Friday Feminist – Catharine MacKinnon (4)

Most women get the message that the law against rape is virtually unenforceable as applied to them. Women’s experience is more often delegitimated by this than the law is. Women, as realists, distinguish between rape and experiences of sexual violation by concluding that they have not “really” been raped if they have ever seen of dated or slept with or been married to the man, if they were fashionably dressed or not provably virgin, if they are prostitutes, if they put up with it or tried to get it over with, if they were force-fucked for years. The implicit social standard becomes: if a woman probably could not prove it in court, it was not rape.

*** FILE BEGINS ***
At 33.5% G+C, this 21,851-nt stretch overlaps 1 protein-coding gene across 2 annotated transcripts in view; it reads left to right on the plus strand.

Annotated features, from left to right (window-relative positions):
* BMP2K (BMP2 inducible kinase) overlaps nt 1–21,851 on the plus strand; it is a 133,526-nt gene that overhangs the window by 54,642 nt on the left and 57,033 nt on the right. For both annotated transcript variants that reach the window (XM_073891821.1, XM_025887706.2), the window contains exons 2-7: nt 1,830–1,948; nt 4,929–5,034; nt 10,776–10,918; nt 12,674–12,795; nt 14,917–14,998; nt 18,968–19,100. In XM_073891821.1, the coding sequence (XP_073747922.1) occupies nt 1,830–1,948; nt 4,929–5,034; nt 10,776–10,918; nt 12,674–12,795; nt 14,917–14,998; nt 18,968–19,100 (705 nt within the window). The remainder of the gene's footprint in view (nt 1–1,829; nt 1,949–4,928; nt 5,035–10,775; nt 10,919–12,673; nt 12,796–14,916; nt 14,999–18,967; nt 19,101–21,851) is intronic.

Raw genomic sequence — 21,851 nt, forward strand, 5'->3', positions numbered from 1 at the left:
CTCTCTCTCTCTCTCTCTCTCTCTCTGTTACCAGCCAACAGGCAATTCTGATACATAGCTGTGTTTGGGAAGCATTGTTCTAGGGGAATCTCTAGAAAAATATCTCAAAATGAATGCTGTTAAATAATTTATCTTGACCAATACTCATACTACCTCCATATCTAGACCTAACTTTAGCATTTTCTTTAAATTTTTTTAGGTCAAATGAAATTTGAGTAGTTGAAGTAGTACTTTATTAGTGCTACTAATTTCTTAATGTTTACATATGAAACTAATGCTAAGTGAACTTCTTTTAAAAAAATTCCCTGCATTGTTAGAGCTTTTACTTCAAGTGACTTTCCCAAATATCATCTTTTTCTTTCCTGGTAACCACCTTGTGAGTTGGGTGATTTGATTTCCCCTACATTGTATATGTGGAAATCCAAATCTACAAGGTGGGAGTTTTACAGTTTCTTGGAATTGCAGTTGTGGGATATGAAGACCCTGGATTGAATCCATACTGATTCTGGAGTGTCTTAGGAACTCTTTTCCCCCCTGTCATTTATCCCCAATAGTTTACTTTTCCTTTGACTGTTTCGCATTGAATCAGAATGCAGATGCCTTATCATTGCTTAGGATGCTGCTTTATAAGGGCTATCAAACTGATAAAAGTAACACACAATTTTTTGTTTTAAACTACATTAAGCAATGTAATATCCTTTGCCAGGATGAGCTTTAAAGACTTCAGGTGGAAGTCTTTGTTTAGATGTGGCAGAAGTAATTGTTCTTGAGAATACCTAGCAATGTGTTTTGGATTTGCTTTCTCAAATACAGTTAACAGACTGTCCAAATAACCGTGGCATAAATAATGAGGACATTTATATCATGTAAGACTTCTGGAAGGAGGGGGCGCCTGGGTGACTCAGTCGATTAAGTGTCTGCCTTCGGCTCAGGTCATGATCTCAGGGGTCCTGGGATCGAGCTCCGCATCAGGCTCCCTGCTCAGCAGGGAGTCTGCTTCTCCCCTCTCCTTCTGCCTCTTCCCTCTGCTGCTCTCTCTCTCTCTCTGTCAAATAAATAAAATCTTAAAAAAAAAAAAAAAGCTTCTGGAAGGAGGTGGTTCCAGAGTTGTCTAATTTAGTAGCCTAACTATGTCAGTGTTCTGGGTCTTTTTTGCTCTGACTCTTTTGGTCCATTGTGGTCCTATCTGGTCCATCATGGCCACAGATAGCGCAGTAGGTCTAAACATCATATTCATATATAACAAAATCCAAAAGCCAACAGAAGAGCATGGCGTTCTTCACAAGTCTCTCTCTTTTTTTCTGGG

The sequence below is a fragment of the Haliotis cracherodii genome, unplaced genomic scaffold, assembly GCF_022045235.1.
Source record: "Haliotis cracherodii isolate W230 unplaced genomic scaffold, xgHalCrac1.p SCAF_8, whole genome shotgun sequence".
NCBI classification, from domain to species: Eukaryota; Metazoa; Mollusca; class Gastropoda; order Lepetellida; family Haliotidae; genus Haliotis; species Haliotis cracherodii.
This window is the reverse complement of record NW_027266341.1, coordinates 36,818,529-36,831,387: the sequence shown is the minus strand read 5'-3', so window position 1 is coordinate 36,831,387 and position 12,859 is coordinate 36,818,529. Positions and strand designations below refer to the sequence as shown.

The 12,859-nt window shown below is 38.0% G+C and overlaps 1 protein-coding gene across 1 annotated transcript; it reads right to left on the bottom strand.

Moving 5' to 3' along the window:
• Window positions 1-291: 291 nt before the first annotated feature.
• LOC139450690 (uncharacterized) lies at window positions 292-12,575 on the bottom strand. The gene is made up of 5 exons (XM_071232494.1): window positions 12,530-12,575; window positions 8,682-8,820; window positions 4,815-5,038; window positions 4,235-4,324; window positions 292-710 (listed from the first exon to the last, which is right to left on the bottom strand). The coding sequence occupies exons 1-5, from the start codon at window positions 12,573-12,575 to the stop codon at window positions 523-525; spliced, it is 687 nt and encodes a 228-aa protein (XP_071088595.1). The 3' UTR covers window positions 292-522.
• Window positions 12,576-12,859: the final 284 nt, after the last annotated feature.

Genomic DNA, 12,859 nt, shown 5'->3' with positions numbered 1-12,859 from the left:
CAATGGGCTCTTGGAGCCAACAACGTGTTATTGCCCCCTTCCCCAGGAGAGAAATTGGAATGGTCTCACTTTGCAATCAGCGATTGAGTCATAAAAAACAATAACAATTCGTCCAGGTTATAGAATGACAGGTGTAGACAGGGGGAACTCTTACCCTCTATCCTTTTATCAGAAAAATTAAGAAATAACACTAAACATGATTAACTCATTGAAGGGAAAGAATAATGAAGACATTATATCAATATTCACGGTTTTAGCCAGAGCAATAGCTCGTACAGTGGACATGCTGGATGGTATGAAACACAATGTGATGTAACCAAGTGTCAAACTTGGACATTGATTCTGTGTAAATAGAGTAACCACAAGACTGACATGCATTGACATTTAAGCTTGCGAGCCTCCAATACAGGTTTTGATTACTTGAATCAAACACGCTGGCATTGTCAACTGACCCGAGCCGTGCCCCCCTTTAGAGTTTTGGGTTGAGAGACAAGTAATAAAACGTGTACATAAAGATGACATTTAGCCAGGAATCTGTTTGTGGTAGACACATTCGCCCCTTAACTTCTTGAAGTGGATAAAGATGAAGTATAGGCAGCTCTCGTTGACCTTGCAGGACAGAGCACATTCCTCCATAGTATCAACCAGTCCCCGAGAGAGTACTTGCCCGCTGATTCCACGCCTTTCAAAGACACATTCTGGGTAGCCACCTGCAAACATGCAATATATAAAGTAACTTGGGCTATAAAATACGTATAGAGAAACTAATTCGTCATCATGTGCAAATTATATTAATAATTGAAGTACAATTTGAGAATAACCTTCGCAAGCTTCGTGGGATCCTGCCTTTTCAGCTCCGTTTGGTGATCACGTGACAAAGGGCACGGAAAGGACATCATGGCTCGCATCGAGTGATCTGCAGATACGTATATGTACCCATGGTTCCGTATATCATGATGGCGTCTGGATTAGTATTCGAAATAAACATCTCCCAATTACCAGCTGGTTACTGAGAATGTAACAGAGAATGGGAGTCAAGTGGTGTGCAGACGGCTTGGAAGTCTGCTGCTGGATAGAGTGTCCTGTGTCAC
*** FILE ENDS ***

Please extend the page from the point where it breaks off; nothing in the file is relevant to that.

The distance between most intimate violations of women and the legally perfect rape measure the imposition of an alien definition. From women’s point of view, rape is not prohibited; it is regulated. Even women who know that they have been raped do not believe that the legal system will see it the way they do. Often they are not wrong. Rather than deterring or avenging rape, the state, in many victims’ experiences, perpetuates it. Women who charge rape say they were raped twice, the second time in court. Under a male state, the boundary violation, humiliation, and indignity of being a public sexual spectacle makes this more than a figure of speech.

Catharine MacKinnon, Toward a Feminist Theory of the State, Harvard University Press, 1989


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